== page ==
Notre Dame is rolling. USC is reeling. Against the Fighting Irish, USC seems to have little chance at securing its sixth win, and subsequent bowl eligibility. Notre Dame, on the other hand, knows that if they win this game, they can advance to the playoffs.
What can go wrong?
Well for starters, this undefeated Notre Dame team has won close games against Ball State (24-16), Vanderbilt (22-17), and Pittsburgh (19-14). This USC team is bad, but it can feasibly catch Notre Dame on a bad play and squeak out a one possession game late.
This won’t happen, but if it does, these match-ups will be why.
Te’von Coney v. Tyler Petite
Tyler Petite has been a massive disappointment this season. With a true freshman quarterback in JT Daniels, Petite’s job as a tight end should have been to provide easy short and intermediate completions. Petite, at 6-foot-4 and 250 pounds is a big target who isn’t a shabby route runner.
Problem is, Petite has mediocre hands and no speed. When Helton does decide to have him run routes, he struggles to separate from coverage. That’s why he has only five receptions on the season for a measly 30 yards, an order of magnitude worse than his production last season (23 receptions for 307 yards). Petite contributes more as a run-blocker, but he hasn’t helped USC’s poor rushing attack either.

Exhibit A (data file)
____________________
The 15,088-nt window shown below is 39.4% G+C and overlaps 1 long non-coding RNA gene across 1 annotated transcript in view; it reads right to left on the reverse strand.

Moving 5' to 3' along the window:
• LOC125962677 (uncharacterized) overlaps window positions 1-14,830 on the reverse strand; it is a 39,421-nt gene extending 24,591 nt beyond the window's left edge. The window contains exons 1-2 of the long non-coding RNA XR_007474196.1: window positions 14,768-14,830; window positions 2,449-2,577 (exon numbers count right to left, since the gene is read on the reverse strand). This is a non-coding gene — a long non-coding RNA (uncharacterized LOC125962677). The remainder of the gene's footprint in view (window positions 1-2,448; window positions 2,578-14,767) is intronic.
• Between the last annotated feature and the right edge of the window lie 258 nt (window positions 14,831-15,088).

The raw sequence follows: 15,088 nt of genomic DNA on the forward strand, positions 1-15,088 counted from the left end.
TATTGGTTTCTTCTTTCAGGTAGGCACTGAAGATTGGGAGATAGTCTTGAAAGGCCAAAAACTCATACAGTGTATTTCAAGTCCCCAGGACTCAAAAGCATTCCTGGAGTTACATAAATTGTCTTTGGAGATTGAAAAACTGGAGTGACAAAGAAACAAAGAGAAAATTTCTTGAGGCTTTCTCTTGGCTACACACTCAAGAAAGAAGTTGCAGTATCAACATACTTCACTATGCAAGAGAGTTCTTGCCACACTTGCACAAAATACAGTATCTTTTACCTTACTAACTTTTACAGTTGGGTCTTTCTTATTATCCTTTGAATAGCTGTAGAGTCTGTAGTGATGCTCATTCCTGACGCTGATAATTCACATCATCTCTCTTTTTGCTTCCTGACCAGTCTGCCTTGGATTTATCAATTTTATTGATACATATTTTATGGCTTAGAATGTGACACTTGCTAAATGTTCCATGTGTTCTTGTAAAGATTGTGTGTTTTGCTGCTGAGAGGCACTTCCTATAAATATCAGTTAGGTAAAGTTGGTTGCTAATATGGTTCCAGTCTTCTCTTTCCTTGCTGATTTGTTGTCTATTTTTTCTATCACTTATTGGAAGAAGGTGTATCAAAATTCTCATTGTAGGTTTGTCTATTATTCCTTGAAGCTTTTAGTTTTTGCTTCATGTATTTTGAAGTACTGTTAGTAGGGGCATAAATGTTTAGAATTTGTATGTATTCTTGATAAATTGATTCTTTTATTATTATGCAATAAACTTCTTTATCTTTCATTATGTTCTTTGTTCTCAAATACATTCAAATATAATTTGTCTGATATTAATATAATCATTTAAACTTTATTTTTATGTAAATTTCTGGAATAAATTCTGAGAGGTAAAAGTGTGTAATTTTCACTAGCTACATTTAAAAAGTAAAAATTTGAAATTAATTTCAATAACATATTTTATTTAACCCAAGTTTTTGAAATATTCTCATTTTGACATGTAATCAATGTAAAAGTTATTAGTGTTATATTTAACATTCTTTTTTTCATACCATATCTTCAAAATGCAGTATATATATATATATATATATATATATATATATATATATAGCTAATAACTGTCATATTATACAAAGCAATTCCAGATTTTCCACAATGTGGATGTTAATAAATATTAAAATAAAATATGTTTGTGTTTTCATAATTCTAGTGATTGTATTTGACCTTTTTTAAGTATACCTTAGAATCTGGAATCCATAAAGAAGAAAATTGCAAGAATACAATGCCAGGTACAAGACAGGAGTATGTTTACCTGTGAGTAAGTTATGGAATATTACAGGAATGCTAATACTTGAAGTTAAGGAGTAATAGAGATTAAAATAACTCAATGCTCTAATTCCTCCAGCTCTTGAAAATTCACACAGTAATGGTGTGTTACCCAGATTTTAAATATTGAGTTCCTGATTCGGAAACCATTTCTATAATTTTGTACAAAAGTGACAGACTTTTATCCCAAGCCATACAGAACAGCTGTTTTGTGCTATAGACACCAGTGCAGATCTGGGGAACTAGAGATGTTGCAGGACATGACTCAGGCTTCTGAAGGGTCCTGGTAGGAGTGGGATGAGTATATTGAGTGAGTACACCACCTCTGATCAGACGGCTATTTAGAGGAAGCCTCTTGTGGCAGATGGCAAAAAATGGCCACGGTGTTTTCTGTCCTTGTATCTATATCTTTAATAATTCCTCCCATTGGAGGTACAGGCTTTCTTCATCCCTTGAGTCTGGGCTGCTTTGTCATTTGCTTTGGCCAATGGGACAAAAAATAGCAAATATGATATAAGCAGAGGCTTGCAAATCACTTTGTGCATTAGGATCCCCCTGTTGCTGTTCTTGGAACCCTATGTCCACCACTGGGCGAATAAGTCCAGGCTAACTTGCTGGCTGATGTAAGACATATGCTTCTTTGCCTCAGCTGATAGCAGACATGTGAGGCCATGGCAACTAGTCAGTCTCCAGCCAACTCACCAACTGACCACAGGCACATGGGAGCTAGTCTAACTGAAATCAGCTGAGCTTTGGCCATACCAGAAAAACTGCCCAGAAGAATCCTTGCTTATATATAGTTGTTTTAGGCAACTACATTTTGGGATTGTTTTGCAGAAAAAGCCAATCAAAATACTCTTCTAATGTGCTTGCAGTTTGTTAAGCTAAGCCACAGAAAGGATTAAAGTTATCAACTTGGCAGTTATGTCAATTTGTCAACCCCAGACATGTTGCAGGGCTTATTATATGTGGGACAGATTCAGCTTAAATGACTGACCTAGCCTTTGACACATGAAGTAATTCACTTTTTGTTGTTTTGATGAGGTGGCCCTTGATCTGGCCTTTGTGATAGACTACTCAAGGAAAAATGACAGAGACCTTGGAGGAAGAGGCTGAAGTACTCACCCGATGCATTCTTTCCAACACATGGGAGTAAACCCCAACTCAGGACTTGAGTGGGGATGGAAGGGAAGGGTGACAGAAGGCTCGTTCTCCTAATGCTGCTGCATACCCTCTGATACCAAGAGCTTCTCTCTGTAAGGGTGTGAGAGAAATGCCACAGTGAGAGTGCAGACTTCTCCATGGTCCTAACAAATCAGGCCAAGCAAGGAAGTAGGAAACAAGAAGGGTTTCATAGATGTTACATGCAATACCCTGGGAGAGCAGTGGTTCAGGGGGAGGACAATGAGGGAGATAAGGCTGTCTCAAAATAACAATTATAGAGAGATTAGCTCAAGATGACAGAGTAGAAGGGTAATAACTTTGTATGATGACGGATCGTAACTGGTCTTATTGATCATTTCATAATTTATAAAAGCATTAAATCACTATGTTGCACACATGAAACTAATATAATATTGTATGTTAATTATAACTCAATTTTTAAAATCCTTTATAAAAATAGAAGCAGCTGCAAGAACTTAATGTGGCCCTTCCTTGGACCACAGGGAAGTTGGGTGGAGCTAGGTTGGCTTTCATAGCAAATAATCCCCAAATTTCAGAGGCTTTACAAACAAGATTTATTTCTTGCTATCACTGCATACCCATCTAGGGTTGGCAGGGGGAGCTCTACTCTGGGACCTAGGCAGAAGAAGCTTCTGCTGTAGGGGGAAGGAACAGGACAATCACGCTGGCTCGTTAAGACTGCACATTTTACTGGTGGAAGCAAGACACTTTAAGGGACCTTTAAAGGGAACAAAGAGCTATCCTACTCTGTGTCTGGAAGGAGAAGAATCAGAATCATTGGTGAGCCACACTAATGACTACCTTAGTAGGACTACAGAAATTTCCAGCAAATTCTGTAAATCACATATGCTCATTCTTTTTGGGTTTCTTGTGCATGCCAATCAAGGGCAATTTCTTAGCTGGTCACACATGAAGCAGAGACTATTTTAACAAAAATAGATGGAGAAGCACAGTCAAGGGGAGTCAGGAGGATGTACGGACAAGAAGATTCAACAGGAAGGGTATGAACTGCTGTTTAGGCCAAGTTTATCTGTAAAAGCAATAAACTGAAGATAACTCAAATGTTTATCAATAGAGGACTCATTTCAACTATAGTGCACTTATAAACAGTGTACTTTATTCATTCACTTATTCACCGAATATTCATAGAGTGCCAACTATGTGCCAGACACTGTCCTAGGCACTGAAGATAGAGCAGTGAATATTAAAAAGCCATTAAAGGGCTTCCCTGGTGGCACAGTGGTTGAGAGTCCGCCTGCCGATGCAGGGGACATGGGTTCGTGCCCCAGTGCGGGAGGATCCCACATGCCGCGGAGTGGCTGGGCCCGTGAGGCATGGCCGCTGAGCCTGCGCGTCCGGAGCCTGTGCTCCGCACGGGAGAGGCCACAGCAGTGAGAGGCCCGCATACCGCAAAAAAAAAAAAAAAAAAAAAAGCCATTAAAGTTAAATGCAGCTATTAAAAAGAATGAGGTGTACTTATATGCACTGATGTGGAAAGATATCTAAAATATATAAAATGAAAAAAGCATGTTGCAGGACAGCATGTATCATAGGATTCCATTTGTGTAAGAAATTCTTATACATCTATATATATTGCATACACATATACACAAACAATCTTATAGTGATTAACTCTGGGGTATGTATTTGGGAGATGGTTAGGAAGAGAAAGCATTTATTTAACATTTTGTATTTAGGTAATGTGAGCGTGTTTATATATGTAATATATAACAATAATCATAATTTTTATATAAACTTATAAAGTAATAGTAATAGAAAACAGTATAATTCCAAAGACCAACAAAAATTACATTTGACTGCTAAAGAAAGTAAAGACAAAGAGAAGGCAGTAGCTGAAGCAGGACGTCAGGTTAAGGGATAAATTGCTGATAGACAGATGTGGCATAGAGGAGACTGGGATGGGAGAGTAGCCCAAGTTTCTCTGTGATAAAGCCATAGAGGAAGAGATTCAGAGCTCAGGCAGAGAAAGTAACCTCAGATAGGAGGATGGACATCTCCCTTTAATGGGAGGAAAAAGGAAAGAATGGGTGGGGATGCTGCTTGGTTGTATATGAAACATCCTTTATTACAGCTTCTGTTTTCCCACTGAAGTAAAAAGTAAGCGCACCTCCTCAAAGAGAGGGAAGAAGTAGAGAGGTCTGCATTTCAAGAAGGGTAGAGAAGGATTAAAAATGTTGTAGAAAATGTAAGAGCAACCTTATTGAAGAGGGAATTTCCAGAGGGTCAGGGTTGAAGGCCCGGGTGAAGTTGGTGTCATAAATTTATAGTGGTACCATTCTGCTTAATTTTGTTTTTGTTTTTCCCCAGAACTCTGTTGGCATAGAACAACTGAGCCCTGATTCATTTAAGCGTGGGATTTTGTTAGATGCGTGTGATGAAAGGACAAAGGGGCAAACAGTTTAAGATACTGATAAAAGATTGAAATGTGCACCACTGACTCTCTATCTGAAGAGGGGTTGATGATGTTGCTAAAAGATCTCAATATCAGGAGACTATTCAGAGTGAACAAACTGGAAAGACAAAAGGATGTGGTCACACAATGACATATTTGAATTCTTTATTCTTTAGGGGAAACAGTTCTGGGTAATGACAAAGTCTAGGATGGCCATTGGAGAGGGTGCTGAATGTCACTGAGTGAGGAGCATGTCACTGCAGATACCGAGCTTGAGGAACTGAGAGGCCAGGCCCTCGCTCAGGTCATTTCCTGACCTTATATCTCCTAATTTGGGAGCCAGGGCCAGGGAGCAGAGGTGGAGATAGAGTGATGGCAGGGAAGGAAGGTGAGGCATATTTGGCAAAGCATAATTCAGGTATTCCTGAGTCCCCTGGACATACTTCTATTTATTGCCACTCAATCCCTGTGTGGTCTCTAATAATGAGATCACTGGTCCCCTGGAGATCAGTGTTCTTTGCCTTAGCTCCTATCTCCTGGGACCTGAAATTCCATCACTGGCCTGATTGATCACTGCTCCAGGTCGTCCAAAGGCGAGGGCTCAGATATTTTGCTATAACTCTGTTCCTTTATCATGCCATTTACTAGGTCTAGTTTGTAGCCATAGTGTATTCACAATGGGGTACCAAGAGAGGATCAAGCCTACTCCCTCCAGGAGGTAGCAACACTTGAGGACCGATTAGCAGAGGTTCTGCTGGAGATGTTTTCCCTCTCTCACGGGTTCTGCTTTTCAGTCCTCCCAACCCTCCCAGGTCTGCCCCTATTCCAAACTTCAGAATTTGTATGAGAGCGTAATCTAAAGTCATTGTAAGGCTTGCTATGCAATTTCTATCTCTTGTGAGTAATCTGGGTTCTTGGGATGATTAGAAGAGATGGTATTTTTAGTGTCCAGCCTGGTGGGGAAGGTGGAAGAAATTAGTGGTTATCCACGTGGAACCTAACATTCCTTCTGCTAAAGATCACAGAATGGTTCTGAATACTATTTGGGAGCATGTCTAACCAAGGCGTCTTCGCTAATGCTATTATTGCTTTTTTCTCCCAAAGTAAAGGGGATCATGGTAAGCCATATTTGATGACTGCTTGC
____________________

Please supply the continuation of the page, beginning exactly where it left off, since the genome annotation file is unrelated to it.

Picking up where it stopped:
On the other hand, Te’von Coney has been a dominant linebacker for the Fighting Irish. The 6-foot-1, 240 pound Coney has rushed up draft boards. He is arguable neck and neck with LSU’s Devin White for the draft’s number one inside linebacker.
Coney has made his living by stopping the run. Petite has made his by blocking for the run. This Saturday, Coney might eat Petite’s lunch. If Coney can discombobulate USC’s running game, Daniels and co. certainly won’t be able to establish a passing game. If USC can run on Coney and co., USC’s offense might be able to score.
Miles Boykin v. Iman Marshall
Iman Marhall has played great for the majority of the season. He has shut down JJ Arcega-Whiteside, Larry Shenault, Tae Martin, and N’Keal Harry. For some reason, the senior cornerback had a wonky game against UCLA. He struggled against Theo Howard, who beat him for a 33 yard touchdown reception.
This week, he will look to bounce back against Miles Boykin. The big wideout is Ian Book’s favorite target, using his huge 6-foot-4 frame to amass 730 yards this season. As a big receiver, Boykin gets plenty of targets in the red zone, leading to his eight touchdowns on the season. For reference, that’s as much as Tyler Vaughns and Amon-Ra St. Brown combined.
Marshall has succeeded against a physical receiver this season by limiting ASU’s Harry to one reception and eight yards. If Marshall can lock up Boykin, USC will be able to stack the box against Notre Dame’s dominant run game.
Sam Mustipher v. Brandon Pili
Brandon Pili has been one of the bright spots on USC’s defensive front. Sadly, the only play he made against UCLA was this viral play.
Sam Mustipher is Notre Dame’s senior center. At 6-foot-3 and 306 pounds, Mustipher has prototypical size and power. Notre Dame will try to run feature back Dexter Williams between the tackles.
In order to allow linebackers Cam Smith and John Houston to stop the running game, Pili must contain Mustopher and command double teams from Notre Dame’s dominant offensive line. Despite his antics at the Rose Bowl, Pili has the talent to made an impact up front. His play will be pivotal to stop Mustipher and Notre Dame’s consistently great offensive line.